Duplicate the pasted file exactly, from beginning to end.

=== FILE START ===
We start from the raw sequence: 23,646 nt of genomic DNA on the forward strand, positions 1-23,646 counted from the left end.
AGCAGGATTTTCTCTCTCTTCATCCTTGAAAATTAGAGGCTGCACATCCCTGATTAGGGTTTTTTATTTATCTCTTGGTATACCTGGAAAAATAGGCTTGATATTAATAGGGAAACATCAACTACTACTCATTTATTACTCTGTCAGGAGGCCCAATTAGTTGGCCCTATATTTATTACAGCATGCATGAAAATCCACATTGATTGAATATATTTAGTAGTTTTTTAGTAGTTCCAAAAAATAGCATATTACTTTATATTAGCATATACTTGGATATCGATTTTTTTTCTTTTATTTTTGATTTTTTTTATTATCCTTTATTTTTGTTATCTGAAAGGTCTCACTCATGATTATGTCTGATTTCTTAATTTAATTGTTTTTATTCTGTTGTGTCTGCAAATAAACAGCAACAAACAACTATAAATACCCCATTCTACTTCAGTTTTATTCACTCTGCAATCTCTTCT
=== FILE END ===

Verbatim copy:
We start from the raw sequence: 23,646 nt of genomic DNA on the forward strand, positions 1-23,646 counted from the left end.
AGCAGGATTTTCTCTCTCTTCATCCTTGAAAATTAGAGGCTGCACATCCCTGATTAGGGTTTTTTATTTATCTCTTGGTATACCTGGAAAAATAGGCTTGATATTAATAGGGAAACATCAACTACTACTCATTTATTACTCTGTCAGGAGGCCCAATTAGTTGGCCCTATATTTATTACAGCATGCATGAAAATCCACATTGATTGAATATATTTAGTAGTTTTTTAGTAGTTCCAAAAAATAGCATATTACTTTATATTAGCATATACTTGGATATCGATTTTTTTTCTTTTATTTTTGATTTTTTTTATTATCCTTTATTTTTGTTATCTGAAAGGTCTCACTCATGATTATGTCTGATTTCTTAATTTAATTGTTTTTATTCTGTTGTGTCTGCAAATAAACAGCAACAAACAACTATAAATACCCCATTCTACTTCAGTTTTATTCACTCTGCAATCTCTTCT